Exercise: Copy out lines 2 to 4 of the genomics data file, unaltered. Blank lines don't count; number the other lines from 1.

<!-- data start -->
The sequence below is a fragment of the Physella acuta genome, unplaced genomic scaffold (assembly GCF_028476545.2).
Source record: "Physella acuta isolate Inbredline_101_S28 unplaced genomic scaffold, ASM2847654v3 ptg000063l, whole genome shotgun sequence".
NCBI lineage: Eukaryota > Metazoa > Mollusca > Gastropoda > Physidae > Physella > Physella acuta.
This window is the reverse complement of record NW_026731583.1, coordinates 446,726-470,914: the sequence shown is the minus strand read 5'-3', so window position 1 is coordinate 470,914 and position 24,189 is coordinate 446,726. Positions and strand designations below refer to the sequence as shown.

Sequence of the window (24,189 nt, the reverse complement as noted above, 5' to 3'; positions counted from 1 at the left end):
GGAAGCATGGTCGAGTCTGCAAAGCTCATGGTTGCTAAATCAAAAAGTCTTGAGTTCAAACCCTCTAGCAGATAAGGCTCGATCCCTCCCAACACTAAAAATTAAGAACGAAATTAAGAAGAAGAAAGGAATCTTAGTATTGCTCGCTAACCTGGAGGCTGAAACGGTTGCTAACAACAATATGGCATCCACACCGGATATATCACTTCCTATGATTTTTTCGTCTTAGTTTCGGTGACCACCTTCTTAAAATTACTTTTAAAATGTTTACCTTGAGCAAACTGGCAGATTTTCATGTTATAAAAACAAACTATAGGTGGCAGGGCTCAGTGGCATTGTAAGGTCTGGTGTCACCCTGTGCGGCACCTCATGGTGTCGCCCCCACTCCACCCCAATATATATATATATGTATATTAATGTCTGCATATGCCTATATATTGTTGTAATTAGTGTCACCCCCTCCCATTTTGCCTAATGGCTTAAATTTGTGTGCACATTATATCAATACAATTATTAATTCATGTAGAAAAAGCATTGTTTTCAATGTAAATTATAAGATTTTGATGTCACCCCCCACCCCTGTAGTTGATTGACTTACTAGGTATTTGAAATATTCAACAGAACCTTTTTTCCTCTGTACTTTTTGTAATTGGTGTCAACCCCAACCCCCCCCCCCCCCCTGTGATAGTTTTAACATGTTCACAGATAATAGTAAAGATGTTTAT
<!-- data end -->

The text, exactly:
Source record: "Physella acuta isolate Inbredline_101_S28 unplaced genomic scaffold, ASM2847654v3 ptg000063l, whole genome shotgun sequence".
NCBI lineage: Eukaryota > Metazoa > Mollusca > Gastropoda > Physidae > Physella > Physella acuta.
This window is the reverse complement of record NW_026731583.1, coordinates 446,726-470,914: the sequence shown is the minus strand read 5'-3', so window position 1 is coordinate 470,914 and position 24,189 is coordinate 446,726. Positions and strand designations below refer to the sequence as shown.